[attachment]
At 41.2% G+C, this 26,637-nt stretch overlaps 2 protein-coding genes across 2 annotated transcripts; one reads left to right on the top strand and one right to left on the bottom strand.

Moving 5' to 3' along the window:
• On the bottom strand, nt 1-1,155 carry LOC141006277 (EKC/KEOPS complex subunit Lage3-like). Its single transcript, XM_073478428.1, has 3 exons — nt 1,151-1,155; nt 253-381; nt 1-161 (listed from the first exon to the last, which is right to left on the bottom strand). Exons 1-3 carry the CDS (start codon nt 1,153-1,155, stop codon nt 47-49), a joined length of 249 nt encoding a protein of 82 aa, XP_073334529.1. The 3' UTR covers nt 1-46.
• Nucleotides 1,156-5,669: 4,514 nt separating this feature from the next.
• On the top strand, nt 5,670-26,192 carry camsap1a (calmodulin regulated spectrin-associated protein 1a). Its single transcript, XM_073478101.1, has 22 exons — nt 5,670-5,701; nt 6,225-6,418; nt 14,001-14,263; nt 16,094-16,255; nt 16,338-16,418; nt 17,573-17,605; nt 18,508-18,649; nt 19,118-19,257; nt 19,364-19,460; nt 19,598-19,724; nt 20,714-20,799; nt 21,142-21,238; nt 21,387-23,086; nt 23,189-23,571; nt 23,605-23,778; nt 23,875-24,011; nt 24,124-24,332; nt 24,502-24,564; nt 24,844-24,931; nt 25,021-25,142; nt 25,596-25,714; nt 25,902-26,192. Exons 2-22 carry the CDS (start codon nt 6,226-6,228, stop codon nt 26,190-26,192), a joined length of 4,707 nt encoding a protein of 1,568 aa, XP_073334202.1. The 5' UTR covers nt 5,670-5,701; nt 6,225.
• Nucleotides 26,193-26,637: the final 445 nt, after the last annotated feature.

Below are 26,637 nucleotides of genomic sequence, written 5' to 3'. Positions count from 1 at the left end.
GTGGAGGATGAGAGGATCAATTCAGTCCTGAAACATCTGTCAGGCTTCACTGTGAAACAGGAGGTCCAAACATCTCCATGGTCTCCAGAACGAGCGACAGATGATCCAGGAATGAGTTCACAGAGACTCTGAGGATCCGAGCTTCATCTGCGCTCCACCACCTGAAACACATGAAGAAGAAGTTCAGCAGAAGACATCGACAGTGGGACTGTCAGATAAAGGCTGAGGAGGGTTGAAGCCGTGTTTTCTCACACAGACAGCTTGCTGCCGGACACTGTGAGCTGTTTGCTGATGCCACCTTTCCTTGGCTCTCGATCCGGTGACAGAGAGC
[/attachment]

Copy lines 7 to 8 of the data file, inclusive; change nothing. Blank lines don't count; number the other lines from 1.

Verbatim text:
Below are 26,637 nucleotides of genomic sequence, written 5' to 3'. Positions count from 1 at the left end.
GTGGAGGATGAGAGGATCAATTCAGTCCTGAAACATCTGTCAGGCTTCACTGTGAAACAGGAGGTCCAAACATCTCCATGGTCTCCAGAACGAGCGACAGATGATCCAGGAATGAGTTCACAGAGACTCTGAGGATCCGAGCTTCATCTGCGCTCCACCACCTGAAACACATGAAGAAGAAGTTCAGCAGAAGACATCGACAGTGGGACTGTCAGATAAAGGCTGAGGAGGGTTGAAGCCGTGTTTTCTCACACAGACAGCTTGCTGCCGGACACTGTGAGCTGTTTGCTGATGCCACCTTTCCTTGGCTCTCGATCCGGTGACAGAGAGC